Tuesday, June 30, 2009

Let the engine installation begin!

I'm going to try to document as best I can a step-by-step guide to installing my IO-360 engine from Mattituck. It's fuel injected, for fixed pitch, one Lightspeed and one mag. At some point in the future, maybe someone else will install an identical engine and this category will pop up in Google. We'll see.

I've found this old article on Van's Air Force very helpful -- The Illustrated Guide to Engine Hanging. It was written by five members of the Tampa RV Builders Group. I especially like the step-by-step of what bolt in the mount goes in when. We'll see how that works. We're tentatively planning on starting that part of the process on Friday.

But I'm an idiot when it comes to engines. I'm learning from scratch. I've got bags of bolts and fittings and I have no idea where they go or what they do. I haven't bought an alternator yet, or an oil cooler, or many other elements of this installation. If I want to stay alive, I have no choice but to become an expert.

Now, if you haven't drilled your engine mount to the firewall yet, you'll find some information on how to do that here.

I've followed the pre-hanging checklist and tonight I made the first adjustments to the engine (photo above). I've inserted VA-128 (oil pressure restrictor fitting) into the rear port, next to where the right magneto would normally be mounted.

This has to be installed now because there's no room to work on it, apparently, once it's mounted on the engine mount. As Tom Berge explained a few weeks ago, you have a choice. there's a port on the side of the engine, or on the rear. It's your choice which one you want to use as long as you choose the rear port.

Thanks to advice from Van's Air Force members, I was able to torque the fitting to 80 inch pounds and got it to be oriented exactly where it needs to be -- pointing out -- basically -- the right wheel.

You use Fuel Lube on this fitting and you insert it, tighten it kind of tight (it won't tighten to its correct orientation, probably. So you remove it, wipe the Fuel Lube off, put more on, repeat. As it gets to about the 11 o'clock position, you'll be able to torque it to its correct amount.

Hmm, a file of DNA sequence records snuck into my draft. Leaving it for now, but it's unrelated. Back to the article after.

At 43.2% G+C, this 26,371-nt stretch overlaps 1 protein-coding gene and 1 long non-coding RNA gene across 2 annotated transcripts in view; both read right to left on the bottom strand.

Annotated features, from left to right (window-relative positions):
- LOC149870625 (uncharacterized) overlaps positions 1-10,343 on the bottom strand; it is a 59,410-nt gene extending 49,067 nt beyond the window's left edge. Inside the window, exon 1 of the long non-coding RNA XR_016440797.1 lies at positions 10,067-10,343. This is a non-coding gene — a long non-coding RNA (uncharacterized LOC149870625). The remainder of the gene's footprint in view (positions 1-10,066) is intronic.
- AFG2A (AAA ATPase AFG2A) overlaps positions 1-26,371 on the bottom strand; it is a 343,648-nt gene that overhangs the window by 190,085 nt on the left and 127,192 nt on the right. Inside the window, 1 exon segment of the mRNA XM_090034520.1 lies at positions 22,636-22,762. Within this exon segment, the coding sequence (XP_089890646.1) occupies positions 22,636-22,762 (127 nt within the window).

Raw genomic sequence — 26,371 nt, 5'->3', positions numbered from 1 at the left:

The two tabs that hold on the cover where the magneto would be installed (remember, I'm using a Lightspeed electronic ignition on that side so I don't need a second mangneto), needs to come off so you can get a wrench on the fitting. Just unscrew the bolt and give the square things a tap with a rubber mallet, remove. When you're done, reassemble and torque to about 120 inch pounds.

So what does this fitting do? It attaches a hose up to the manifold transducer so that an oil pressure transducer can send information back to your engine monitor telling you -- hopefully -- that you've got oil pressure. If you just used a regular fitting, and something happened to a hose, all of the oil would come flying out of the fitting, your engine would seize up, and you'd be taking the long way home, if you survive the emergency landing. With the restrictor, the oil will not pour out.

There's another location where a restrictor is required. I haven't taken a picture of it yet, but there's a T-fitting on the side of the engine-driven fuel pump (which comes installed on the Mattituck setup). One hose attaches to the fitting and goes to the throttle. A pressure restrictor goes on the other hole on that fitting and that will attach a hole that goes up -- again -- the transducer manifold to connect to the fuel pressure transducer which will send information to your panel to tell you -- hopefully -- that you've got fuel pressure.

This is really going to be fun. Mattituck, stand by those phones! I'll be calling.


  1. Great. I am excited for you.

    Thanks for documenting the process, as this is a ways out for me, but one of the areas where I will be drinking from a firehouse to try to learn it.

  2. Bob...

    There's nothing quite like the sound of the last biscuit snapping into place. It's quite a milestone - congratulations.